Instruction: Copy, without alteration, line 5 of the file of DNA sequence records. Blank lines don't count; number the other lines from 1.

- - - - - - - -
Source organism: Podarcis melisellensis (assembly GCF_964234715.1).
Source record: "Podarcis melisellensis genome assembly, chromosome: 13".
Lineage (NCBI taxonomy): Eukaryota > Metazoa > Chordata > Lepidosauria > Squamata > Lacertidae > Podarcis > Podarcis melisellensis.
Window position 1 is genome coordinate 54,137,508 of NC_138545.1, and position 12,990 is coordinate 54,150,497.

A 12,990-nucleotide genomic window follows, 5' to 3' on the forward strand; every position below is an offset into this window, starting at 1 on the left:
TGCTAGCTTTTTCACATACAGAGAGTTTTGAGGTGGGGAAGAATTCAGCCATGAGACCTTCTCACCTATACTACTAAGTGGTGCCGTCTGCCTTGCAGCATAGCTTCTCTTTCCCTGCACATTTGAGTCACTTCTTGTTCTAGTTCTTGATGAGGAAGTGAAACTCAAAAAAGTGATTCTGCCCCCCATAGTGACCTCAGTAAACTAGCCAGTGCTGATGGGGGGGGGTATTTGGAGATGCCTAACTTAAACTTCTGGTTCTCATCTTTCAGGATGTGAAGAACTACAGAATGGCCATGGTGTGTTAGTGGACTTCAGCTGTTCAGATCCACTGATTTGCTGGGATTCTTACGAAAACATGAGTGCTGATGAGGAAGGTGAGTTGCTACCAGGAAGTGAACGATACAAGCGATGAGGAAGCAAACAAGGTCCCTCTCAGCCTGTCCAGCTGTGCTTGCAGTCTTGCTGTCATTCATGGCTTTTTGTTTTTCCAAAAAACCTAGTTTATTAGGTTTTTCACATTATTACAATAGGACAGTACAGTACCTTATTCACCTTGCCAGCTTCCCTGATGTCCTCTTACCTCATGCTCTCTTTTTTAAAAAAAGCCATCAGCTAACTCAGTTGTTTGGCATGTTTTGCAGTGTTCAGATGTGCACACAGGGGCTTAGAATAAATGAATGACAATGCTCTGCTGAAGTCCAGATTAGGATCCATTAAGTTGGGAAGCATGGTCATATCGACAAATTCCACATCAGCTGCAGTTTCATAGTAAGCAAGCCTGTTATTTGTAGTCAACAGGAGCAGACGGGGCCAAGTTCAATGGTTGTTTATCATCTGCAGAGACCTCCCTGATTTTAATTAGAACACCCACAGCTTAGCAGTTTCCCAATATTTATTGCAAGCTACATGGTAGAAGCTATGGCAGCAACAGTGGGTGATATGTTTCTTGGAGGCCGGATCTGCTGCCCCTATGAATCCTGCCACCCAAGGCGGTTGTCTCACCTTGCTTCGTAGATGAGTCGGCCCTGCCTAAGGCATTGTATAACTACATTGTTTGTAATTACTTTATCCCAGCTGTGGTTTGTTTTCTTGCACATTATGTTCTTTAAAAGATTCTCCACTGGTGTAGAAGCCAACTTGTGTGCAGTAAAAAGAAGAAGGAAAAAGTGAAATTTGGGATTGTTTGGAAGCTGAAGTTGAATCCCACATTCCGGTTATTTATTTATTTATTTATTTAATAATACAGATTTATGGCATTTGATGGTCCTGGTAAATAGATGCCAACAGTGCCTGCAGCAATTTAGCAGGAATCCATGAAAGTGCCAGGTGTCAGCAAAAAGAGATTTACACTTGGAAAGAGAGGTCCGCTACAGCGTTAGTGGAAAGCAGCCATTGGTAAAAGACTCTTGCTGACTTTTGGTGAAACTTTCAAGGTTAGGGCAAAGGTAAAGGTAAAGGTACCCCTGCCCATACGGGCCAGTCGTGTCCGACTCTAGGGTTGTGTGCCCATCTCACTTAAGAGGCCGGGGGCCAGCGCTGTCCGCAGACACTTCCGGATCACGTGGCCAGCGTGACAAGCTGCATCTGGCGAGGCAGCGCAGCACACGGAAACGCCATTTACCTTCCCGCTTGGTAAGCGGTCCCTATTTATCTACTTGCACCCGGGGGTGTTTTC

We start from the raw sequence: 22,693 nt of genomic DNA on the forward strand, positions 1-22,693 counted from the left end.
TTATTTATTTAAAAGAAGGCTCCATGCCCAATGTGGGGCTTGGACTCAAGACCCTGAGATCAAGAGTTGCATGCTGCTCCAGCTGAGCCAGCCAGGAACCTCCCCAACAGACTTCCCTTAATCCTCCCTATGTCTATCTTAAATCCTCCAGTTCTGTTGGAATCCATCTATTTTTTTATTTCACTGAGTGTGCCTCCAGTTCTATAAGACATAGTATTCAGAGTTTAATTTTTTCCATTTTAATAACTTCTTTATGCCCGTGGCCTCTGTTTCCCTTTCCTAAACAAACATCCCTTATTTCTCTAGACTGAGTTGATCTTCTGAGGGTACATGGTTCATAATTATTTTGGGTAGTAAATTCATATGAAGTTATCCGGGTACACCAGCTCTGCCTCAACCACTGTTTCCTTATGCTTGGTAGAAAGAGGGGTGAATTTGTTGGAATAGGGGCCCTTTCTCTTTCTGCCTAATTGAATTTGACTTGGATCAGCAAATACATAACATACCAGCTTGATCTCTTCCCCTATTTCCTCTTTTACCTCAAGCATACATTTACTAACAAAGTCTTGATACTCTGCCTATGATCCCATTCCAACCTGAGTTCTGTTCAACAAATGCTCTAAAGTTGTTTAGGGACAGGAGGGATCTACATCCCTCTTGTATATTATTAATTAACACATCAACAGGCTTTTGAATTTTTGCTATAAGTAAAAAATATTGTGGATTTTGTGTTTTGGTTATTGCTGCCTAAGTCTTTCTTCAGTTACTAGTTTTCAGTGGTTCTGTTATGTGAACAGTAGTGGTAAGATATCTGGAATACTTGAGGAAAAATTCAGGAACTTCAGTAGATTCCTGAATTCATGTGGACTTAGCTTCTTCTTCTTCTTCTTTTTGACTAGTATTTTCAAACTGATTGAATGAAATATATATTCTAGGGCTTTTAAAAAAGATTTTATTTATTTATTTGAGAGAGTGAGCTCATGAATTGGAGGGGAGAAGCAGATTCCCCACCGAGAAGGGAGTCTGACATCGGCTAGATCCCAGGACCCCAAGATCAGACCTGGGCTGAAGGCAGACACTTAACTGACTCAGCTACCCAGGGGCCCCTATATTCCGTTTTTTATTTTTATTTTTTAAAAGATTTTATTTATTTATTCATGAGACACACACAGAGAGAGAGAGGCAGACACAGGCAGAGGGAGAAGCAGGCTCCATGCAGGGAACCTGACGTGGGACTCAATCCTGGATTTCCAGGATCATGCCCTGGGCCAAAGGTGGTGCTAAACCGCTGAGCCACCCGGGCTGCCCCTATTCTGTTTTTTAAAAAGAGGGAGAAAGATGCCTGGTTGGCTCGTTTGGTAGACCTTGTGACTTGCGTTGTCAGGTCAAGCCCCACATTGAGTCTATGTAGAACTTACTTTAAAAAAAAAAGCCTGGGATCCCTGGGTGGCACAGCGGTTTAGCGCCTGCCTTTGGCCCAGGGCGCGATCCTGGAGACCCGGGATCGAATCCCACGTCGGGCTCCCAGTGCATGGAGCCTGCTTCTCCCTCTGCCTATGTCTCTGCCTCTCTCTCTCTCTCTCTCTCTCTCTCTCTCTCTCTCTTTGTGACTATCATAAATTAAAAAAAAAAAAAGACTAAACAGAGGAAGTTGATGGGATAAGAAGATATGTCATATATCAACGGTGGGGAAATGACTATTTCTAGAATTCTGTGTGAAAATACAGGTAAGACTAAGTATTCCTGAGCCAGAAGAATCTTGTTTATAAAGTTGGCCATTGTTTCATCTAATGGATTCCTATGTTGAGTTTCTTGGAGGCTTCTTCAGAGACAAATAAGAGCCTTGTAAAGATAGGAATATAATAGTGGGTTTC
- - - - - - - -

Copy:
A 12,990-nucleotide genomic window follows, 5' to 3' on the forward strand; every position below is an offset into this window, starting at 1 on the left: